The Louisiana Supreme Court decided Tuesday (July 1) to send a case brought by descendants of Josephine Louise Newcomb, founder of Newcomb College, back to Civil District Court where it began.
The Supreme Court ruled that the plaintiffs Parma Matthis Howard of North Carolina and Jane Matthis Smith of South Carolina must prove to the lower court that they have legal standing as heirs to Mrs. Newcomb before the case can proceed any further.
The plaintiffs, supported by a group calling themselves The Future of Newcomb College, are protesting Tulane's merger of the university's seven undergraduate colleges, including Newcomb College, into the single, unified undergraduate unit named Newcomb-Tulane College. Tulane established Newcomb-Tulane College in late 2005 as part of its restructuring in the wake of Hurricane Katrina's devastation.
Tulane's lawyer in the case, Philip Wittman, said this week's procedural ruling by the Supreme Court means that the plaintiffs must establish their standing as heirs, a designation quite different from descendants.
Now that the case is being sent back to the lower court, even if the plaintiffs demonstrate that they are heirs with standing who have a say in the wishes of Mrs. Newcomb in regard to her gifts to Tulane, the intent of Mrs. Newcomb was clear, said Wittman. “No condition was imposed on her gifts to Tulane,” he said.
“There is no condition by Mrs. Newcomb that Tulane must continue Newcomb College as a separate, degree-granting college in perpetuity,” Wittman said.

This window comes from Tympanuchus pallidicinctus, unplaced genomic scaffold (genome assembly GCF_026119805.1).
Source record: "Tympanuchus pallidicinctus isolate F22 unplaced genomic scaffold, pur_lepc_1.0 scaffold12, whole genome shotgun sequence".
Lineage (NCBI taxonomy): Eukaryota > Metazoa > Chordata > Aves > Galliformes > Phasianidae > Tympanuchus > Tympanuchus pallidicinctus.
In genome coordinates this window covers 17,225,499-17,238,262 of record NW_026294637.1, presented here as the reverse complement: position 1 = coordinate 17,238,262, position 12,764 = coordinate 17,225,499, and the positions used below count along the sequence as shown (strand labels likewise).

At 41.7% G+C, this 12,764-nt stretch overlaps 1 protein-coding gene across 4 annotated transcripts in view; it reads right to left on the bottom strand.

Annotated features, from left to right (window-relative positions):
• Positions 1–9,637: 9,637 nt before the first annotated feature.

Tulane's position is that Mrs. Newcomb clearly stated in correspondence with the Tulane Board that when she gave gifts of approximately $2 million more than a century ago she did so giving the administrators control of the funds “with entire confidence in your fidelity and wisdom.”
Mike Strecker, spokesperson for Tulane, said in reaction to the ruling, “Tulane University remains confident that our actions regarding women's education at Tulane are consistent with Mrs. Newcomb's wishes and that her will imposes no conditions.”
Strecker also pointed out that women students are finding a Tulane education more attractive than ever with women comprising more than 54 percent of the university's fall incoming class.
National and regional higher education associations, including the Association of Governing Boards of Universities and Colleges, the American Council on Education, the Association of American Universities, and the Louisiana Association of Independent Colleges and Universities have sided with Tulane in the ongoing litigation, filing amicus or "friends of the court" briefs. The briefs argue that courts should not intervene on behalf of donors or others to deny universities the right to make major curricular decisions.
In reaction to this week's Louisiana Supreme Court decision, the American Council on Education issued the following statement: “Two lower courts in Louisiana and the federal court there have already held that Mrs. Newcomb's will had no condition as the plaintiffs allege. ACE believes that Tulane acted properly and that its actions will continue to be upheld as the case moves forward.”
The next court hearing date has not been set.